A remote ultrasound system developed by a team of Wyle and NASA specialists has recently entered the Space Technology Hall of Fame.
The device was created to help non-physician astronauts perform remotely guided diagnostic procedures and transmit medical data from space, according to a company statement.
Genie Bopp, vice president at Wyle’s science, technology and engineering group, said the technology may be used for future research and missions in space medicine.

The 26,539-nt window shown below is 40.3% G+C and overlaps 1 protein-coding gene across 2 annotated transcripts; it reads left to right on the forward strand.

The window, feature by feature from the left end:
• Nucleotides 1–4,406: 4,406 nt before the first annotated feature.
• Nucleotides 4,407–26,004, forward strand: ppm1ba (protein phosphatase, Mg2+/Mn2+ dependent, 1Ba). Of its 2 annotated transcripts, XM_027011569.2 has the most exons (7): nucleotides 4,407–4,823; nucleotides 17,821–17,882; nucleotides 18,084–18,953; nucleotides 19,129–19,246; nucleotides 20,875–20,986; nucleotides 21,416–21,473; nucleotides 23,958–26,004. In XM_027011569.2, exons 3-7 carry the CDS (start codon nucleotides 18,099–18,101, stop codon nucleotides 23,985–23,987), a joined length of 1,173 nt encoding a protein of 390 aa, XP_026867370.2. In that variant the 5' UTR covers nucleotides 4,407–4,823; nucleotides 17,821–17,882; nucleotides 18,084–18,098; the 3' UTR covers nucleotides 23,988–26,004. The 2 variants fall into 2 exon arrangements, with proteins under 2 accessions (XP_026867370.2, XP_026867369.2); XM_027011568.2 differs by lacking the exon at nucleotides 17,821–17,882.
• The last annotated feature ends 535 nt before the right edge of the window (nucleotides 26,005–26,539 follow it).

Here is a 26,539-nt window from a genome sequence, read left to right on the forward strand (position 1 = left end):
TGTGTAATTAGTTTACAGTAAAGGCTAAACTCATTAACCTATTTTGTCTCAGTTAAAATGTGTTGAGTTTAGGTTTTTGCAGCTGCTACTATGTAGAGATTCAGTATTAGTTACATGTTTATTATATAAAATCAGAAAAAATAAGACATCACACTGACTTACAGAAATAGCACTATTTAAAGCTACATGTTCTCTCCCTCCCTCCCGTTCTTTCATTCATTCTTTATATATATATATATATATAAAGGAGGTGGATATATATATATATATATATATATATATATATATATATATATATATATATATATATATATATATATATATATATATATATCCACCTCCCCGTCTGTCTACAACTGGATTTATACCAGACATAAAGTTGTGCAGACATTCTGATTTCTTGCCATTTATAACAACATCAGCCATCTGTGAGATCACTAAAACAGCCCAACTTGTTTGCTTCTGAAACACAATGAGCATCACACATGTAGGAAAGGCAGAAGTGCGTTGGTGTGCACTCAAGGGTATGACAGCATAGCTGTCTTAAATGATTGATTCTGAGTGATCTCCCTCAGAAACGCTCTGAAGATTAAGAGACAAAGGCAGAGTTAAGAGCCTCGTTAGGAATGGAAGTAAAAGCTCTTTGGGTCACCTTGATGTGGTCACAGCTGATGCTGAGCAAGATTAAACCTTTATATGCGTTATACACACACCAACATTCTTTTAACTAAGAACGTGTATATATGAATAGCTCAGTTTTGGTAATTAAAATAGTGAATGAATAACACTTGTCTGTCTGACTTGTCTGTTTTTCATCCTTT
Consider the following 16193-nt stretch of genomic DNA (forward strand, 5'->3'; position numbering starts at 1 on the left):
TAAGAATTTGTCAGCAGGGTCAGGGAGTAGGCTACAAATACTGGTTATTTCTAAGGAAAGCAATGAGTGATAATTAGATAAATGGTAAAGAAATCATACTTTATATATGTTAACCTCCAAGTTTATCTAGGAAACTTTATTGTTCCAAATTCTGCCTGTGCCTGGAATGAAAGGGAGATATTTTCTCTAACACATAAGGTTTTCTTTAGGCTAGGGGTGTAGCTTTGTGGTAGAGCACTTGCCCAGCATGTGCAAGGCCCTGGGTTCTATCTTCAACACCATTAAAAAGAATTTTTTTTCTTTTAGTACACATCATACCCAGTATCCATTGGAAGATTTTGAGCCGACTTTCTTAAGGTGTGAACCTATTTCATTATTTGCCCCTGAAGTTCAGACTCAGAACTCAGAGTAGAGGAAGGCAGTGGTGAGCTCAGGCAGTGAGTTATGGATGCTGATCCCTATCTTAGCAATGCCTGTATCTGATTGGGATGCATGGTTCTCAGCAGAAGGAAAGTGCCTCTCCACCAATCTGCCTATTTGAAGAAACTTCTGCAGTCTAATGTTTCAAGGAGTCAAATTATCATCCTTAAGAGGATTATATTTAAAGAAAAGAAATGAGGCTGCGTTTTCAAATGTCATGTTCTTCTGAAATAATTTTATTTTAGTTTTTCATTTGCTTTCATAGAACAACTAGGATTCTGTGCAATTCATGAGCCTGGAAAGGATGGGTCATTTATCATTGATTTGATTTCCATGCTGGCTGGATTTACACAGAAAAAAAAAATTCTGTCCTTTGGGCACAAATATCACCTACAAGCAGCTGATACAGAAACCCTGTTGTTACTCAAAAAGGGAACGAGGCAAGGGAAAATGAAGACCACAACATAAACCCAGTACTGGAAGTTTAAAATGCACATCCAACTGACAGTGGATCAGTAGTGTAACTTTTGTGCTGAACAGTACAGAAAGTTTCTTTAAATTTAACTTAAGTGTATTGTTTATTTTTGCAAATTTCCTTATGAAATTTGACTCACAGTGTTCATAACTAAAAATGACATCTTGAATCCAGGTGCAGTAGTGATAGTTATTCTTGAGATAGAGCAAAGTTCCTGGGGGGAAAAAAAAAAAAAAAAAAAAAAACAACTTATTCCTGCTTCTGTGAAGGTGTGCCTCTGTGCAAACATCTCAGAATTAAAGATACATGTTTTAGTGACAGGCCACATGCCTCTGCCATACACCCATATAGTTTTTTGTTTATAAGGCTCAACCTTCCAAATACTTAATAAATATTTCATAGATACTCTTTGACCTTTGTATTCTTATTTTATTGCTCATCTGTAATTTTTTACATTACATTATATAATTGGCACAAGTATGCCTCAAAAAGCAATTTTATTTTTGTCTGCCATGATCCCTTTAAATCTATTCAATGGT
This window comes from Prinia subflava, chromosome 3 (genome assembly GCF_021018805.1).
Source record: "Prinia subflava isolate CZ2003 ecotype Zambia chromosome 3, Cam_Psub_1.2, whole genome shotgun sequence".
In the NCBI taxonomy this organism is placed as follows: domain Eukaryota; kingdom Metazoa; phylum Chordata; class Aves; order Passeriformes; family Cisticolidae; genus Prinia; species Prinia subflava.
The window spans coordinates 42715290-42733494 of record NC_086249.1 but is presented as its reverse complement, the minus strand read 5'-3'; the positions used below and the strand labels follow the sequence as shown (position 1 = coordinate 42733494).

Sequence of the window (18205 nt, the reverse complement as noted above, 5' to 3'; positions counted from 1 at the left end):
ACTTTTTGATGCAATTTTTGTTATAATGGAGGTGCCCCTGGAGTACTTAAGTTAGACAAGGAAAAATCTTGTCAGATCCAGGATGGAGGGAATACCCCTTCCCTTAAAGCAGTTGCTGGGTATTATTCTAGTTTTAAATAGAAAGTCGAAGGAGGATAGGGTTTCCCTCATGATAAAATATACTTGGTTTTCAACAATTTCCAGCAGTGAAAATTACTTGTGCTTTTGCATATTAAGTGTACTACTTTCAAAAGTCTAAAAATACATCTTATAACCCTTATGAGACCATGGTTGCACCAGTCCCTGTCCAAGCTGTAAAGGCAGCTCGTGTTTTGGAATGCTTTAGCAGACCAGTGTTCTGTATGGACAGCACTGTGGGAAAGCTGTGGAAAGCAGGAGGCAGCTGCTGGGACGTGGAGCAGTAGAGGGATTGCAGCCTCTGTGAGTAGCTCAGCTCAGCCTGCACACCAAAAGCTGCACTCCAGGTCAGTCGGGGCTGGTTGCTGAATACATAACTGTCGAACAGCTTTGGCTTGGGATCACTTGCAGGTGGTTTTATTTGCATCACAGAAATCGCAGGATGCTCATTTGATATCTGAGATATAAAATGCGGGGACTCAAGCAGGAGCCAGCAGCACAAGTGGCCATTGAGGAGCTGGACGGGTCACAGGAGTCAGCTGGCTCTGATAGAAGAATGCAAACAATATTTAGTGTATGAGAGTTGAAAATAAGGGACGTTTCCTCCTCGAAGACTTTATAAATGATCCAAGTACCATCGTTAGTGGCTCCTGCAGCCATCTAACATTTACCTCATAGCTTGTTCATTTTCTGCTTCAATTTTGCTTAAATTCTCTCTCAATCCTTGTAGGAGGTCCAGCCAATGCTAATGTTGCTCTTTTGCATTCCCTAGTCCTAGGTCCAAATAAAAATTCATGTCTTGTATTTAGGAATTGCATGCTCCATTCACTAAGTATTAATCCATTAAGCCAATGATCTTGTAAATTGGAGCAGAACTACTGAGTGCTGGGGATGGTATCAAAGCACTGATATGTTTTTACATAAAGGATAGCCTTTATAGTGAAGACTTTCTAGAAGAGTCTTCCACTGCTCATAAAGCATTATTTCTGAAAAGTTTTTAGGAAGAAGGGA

The team developed remote guidance techniques and tested the system on a variety of imaging sessions on board the International Space Station.
During the tests, the technology helped grounded medical experts receive and analyze diagnostic images from the ISS through a downlink channel.
“It also holds great promise for a large segment of the world’s population that has no access to specialized imaging expertise,” Bopp said.
Wyle earned an organizational commendation for its work in creating the ultrasound system.
The team collaborated with Henry Ford Hospital in Detroit to develop technology-based methods for transmitting scan results over long distances on Earth.
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